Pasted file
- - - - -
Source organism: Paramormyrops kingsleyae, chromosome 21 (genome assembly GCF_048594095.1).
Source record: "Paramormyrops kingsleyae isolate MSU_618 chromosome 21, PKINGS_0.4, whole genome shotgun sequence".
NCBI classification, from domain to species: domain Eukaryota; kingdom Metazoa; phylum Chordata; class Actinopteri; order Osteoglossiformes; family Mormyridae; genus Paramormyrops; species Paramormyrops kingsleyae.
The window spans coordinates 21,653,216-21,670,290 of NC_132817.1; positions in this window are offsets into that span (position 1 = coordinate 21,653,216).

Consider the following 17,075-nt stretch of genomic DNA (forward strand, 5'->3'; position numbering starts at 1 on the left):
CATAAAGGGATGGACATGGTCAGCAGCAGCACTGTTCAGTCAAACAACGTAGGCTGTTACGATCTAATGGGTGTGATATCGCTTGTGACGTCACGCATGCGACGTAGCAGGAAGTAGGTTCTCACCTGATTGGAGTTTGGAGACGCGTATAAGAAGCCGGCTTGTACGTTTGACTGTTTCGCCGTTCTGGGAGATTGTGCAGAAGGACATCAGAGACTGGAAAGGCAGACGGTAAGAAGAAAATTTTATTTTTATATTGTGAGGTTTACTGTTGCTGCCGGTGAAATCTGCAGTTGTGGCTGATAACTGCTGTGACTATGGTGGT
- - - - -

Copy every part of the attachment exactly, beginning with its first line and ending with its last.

Source organism: Paramormyrops kingsleyae, chromosome 21 (genome assembly GCF_048594095.1).
Source record: "Paramormyrops kingsleyae isolate MSU_618 chromosome 21, PKINGS_0.4, whole genome shotgun sequence".
NCBI classification, from domain to species: domain Eukaryota; kingdom Metazoa; phylum Chordata; class Actinopteri; order Osteoglossiformes; family Mormyridae; genus Paramormyrops; species Paramormyrops kingsleyae.
The window spans coordinates 21,653,216-21,670,290 of NC_132817.1; positions in this window are offsets into that span (position 1 = coordinate 21,653,216).

Consider the following 17,075-nt stretch of genomic DNA (forward strand, 5'->3'; position numbering starts at 1 on the left):
CATAAAGGGATGGACATGGTCAGCAGCAGCACTGTTCAGTCAAACAACGTAGGCTGTTACGATCTAATGGGTGTGATATCGCTTGTGACGTCACGCATGCGACGTAGCAGGAAGTAGGTTCTCACCTGATTGGAGTTTGGAGACGCGTATAAGAAGCCGGCTTGTACGTTTGACTGTTTCGCCGTTCTGGGAGATTGTGCAGAAGGACATCAGAGACTGGAAAGGCAGACGGTAAGAAGAAAATTTTATTTTTATATTGTGAGGTTTACTGTTGCTGCCGGTGAAATCTGCAGTTGTGGCTGATAACTGCTGTGACTATGGTGGT